B. D. BAVISTER and D. B. MORTON
A fraction that stimulates hamster sperm motility can be obtained from human serum by Sephadex gel filtration (Morton & Bavister, 1974). The protein-rich fractions potentiate this activity and effectively induce the acrosome reaction. Here, we describe attempts to determine the type of protein that may be involved.
The methods used to prepare the motility-stimulating fraction from human serum and for assessing its activity were as previously described (Morton & Bavister, 1974). To help identify which serum component induced the acrosome reaction, serum proteins were chromatographically separated on Sephadex G-150 (5 ml pooled human serum fractionated on 130 ml bed volume G-150 in a 1·5×90 cm column, fraction size 1·6 ml, flow rate 10 ml/hr). Protein was monitored by absorption at 280 nm with an LKB Uvicord II (see Text-fig.
D. B. MORTON and B. D. BAVISTER
Efficient capacitation of hamster spermatozoa can be induced by follicular fluid (Barros & Austin, 1967; Yanagimachi, 1969a, b) and blood sera of several species (Barros & Garavagno, 1970; Yanagimachi, 1970a; Talbot, Franklin & Fussell, 1974). Two components are involved: one is dialysable, heat-stable and stimulates sperm motility, while the other is non-dialysable, heat-labile and induces the acrosome reaction (Yanagimachi, 1969a). Our understanding of capacitation and the acrosome reaction might be enhanced if the nature and mode of action of these factors were known. Blood serum is an easily available source of both factors and this preliminary report describes the recovery of the sperm motility-stimulating activity from human serum.
Fresh human serum was heated to 56°C for 30 min to destroy unidentified toxic factor(s) (Yanagimachi, 1970a). The serum was chromatographed on Sephadex G-25 (medium grade) and equilibrated in Tyrode's solution supplemented with 0·33 mm-sodium pyruvate, 0·01 mg phenol red/ml,
D. G. WHITTINGHAM and B. D. BAVISTER
Although many workers have fertilized hamster eggs in vitro since the technique was first described by Yanagimachi & Chang (1963), there is only one reported attempt to obtain further development of these eggs in culture (Yanagimachi & Chang, 1964). In this instance, development ceased at the two-cell stage. The present study examines the development in culture of hamster eggs fertilized in vitro and after transfer to recipient foster mothers.
Immature female hamsters (5 to 6 weeks old and 60 to 80 g in weight) were induced to superovulate with intraperitoneal injections of 25 i.u. PMSG and HCG given 48 to 56 hr apart. Following removal of the oviducts 15 to 17 hr after the injection of HCG, they were blotted on sterile filter paper to remove excess blood and immersed in liquid paraffin contained in a Petri dish (35 mm in diameter, Falcon Plastics). The eggs and surrounding cumulus cells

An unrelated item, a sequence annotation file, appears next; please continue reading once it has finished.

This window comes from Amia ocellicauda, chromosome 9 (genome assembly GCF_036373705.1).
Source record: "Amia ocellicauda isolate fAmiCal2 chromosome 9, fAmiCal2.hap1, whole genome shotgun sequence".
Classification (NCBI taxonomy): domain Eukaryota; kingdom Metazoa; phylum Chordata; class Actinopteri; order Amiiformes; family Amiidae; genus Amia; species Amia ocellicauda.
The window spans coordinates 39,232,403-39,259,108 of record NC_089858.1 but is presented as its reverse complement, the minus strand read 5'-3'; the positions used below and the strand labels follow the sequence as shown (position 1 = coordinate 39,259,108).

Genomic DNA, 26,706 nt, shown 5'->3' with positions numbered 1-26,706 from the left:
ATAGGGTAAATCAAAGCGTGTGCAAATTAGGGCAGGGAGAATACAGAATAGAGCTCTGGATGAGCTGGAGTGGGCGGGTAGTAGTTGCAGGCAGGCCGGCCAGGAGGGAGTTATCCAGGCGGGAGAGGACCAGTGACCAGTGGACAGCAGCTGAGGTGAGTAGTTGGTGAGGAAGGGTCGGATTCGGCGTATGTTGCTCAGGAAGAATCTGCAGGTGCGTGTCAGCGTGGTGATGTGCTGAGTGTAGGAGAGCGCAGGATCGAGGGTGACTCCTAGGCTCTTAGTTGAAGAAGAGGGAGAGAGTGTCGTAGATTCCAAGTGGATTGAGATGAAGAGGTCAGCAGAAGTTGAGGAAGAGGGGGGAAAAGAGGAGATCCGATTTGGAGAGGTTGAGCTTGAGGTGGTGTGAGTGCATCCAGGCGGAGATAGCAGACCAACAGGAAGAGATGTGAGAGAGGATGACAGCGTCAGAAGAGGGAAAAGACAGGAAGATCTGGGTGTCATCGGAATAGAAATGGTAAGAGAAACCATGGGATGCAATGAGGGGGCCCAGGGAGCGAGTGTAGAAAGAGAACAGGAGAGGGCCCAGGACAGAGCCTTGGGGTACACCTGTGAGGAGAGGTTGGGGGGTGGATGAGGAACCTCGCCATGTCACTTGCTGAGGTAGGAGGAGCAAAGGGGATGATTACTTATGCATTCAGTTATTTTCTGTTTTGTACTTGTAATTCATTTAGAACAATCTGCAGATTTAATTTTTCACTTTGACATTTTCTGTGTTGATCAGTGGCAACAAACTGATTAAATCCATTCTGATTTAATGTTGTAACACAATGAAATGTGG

D. E. Boatman and B. D. Bavister
Summary. Capacitation of rhesus monkey spermatozoa was assessed by monitoring sperm flagellar beat and trajectory changes during incubation in vitro and by determining sperm penetration into rhesus oocytes and hamster zona-free ova. Rhesus sperm capacitation in vitro depended on the addition to the culture medium of the cyclic nucleotide mediators, caffeine and dibutyryl cyclic AMP. Capacitation was correlated with the development of hyperactivated motility. Spermatozoa treated with the cyclic nucleotide mediators, and showing hyperactivated motility, penetrated 57·4% of all rhesus oocytes and fertilized 88·9% of mature rhesus oocytes that were morphologically normal. Control spermatozoa did not penetrate any of the eggs. Some sperm penetration into hamster ova occurred but was not statistically significant. These data provide a basis for achieving in-vitro fertilization in the rhesus monkey and information on specific sperm motility characteristics associated with fertilizing ability.
M. Lorraine Leibfried and B. D. Bavister
Summary. Using an experimental design in which the addition of hypotaurine or epinephrine was staggered through time, evidence was found that suggests these two compounds are working independently and sequentially to stimulate the fertilizing capacity of hamster spermatozoa in vitro. Prior exposure of spermatozoa to hypotaurine is a prerequisite for the action of epinephrine in causing activation and penetration of hamster ova. A definite role for hypotaurine in inducing capacitation of hamster spermatozoa is also demonstrated.
The α-adrenergic antagonist, phentolamine, was more effective in blocking fertilization of hamster ova in vitro than was propranolol, a β-antagonist. This indicates that catecholamines may be working by way of α-adrenergic receptors in causing capacitation of hamster spermatozoa. The failure to block fertilization with phentolamine after epinephrine has exerted its effect implies that epinephrine acts in a hormone-like fashion.